Lost in the Lakes: Notes from a 379-Mile Hike Around the Lake District

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Lost in the Lakes: Notes from a 379-Mile Hike Around the Lake District

Lost in the Lakes: Notes from a 379-Mile Hike Around the Lake District

RRP: £16.99
Price: £8.495
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The cover may have some limited signs of wear but the pages are clean, intact and the spine remains undamaged. Lyrical, witty and full of cheer, Lost in the Lakes avoids tales of heroic climbs in favour of the quieter – and oft-overlooked – story of everyday life in one of Britain’s rural honey-pots.

Also felt bit repetitive by tje end - only so much many inns to drink in and hills to climb before you're looking longingly at the bookcase for your next read. Tom Chesshyre sets off to make a meandering circle of the Lake District on foot with one aim in mind: 'to let happenchance lead the way. We also use them to help detect unauthorized access or activity that violate our terms of service, as well as to analyze site traffic and performance for our own site improvement efforts. Our author chats to all the people he can – just the first couple of days alone he pops by so many eateries you fear for him ever managing to get to his digs for the night – and looks at what is making them tick. I found this an interesting read, I haven’t been to most of these places, so it was nice to read something very new to me.The map at the front of the book makes it easy to see where he is and where he is going and the chapters are broken down into the different places he visits. For more infomation please review our use of cookies in our Cookie Policy and then Accept and Close this bar. From Penrith and back, via Ullswater, Keswick, Derwentwater, Bassenthwaite Lake, Cockermouth, Eskdale, Coniston, Grasmere and Windermere, plus many places in between, Tom Chesshyre puts on his walking boots and sets forth along the trails in a “big wobbly circle”, drawn onwards by the dramatic scenery that attracts more than 19 million visitors each year. Lyrical, witty and full of cheer, Lost in the Lakes avoids tales of heroic climbs in favour of the quieter - and oft-overlooked - story of everyday life in one of Britain's rural honey-pots. His first book, How Low Can You Go: Round Europe for 1p Each Way (Plus Tax) was published by Hodder in 2007.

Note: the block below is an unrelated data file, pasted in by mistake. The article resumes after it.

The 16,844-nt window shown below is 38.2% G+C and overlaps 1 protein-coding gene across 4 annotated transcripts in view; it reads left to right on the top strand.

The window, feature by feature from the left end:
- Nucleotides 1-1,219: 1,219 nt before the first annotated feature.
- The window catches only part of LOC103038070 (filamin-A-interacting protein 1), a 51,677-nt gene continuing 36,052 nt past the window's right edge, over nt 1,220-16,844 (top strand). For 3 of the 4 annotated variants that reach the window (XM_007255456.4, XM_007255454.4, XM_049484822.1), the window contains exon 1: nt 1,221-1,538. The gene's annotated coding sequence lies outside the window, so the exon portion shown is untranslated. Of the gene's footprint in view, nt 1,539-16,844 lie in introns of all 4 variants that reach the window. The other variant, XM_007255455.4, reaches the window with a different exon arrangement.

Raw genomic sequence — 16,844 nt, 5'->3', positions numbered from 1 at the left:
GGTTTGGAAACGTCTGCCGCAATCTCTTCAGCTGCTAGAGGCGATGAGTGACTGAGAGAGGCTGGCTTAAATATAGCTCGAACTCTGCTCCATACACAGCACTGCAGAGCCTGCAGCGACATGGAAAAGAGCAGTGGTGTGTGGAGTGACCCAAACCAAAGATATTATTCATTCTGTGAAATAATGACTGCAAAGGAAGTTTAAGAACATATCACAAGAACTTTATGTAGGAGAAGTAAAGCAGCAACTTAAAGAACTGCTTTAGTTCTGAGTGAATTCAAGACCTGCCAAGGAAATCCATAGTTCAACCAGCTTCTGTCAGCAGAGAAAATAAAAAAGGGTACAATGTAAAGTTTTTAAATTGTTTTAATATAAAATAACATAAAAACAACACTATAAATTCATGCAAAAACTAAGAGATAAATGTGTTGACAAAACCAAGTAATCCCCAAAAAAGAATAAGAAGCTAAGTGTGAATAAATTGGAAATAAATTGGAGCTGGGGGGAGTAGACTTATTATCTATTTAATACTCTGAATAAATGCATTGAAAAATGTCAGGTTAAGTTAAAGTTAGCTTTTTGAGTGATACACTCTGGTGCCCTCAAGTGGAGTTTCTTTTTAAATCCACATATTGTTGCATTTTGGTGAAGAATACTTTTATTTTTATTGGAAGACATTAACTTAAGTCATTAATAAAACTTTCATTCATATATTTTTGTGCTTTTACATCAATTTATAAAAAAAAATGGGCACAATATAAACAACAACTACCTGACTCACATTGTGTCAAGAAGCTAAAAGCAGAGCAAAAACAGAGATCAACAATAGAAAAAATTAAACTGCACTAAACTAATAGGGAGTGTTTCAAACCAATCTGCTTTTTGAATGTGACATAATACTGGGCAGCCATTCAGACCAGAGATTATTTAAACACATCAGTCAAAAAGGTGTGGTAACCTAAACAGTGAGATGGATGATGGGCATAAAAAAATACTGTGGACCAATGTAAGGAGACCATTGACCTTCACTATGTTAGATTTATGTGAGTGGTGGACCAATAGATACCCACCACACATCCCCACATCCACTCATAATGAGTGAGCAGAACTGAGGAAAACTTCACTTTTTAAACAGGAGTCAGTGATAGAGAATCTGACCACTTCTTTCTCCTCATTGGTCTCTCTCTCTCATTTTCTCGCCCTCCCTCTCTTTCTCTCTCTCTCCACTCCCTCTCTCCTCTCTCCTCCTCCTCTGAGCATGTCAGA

A new vision of the Lakes as a capsule history of the kingdom as a whole, with its ambivalent approach to 'nature' (worshipful but predatory), its rapacious extraction of resources, its many migrations and, inevitably, class. The author had an annoying way of seemingly poking fun at some the locals, mainly people who he met in passing. A good travelogue is the one that makes me open a map and check if I could visit those places and walk on those path. From Penrith to Ullswater, via Keswick, Cockermouth, Coniston, Grasmere and Windermere, plus many places in between, Tom Chesshyre puts on his walking boots and sets forth along the trails, drawn onwards by the dramatic scenery that attracts more than 19 million visitors each year. His bagging of Scafell Pike for example was on a cold and windy day with clouds below so no views to speak of.

From Penrith and back, via Keswick, Cockermouth, Coniston, Grasmere and Windermere, plus many places in between, Tom Chesshyre puts on his walking boots and sets forth in a “big wobbly circle” around the Lakes, drawn onwards by the dramatic scenery that attracts more than 19 million visitors each year. Other entries told of knees-ups with songs being sung into the early hours beside the glowing grate.

LoveReading has teamed up with Summersdale Publishers to give our readers a chance to win signed copies of Lost in the Lakes by Tom Chesshyre, Moderate Becoming Good Later by Toby and Katie Carr and The Race of Truth by Leigh Timmis. Read more about the condition New: A new, unread, unused book in perfect condition with no missing or damaged pages. We get what it was like to try and hike this hill, and some of the distances, but this is about the experience when you let a place reveal something of its heart – something arguably so few people do in the Lakes. Tom Chesshyre is no brash Wainwright-bagger, but instead a relaxed, affable guide who takes us on a ‘big wobbly circle’ of a stroll around all sixteen main lakes: an impressive 379 miles in all. Tom did his walk in April so he experienced the full range of Lake District weather and learned, like us, to respect the MWIS forecasts.I like the author have ( probably ) hiked 379 miles ( although in my case over many years ) and it was great to read about the places I have also enjoyed. By using the Web site, you confirm that you have read, understood, and agreed to be bound by the Terms and Conditions.

To Hull and Back: On Holiday in Unsung Britain was published by Summersdale in July 2010, followed by Tales from the Fast Trains: Europe at 186 mph is published in July 2011. Yes, I find a lot of books about hikes where the author imposes her/him-self too much on proceedings, telling us how wonderfully they romped here, how drizzly the weather was there, and what they saw with their flawless bird-spotting eyes.Join our community to get personalised book suggestions, extracts straight to your inbox, 10% off RRPs, and to change children’s lives.



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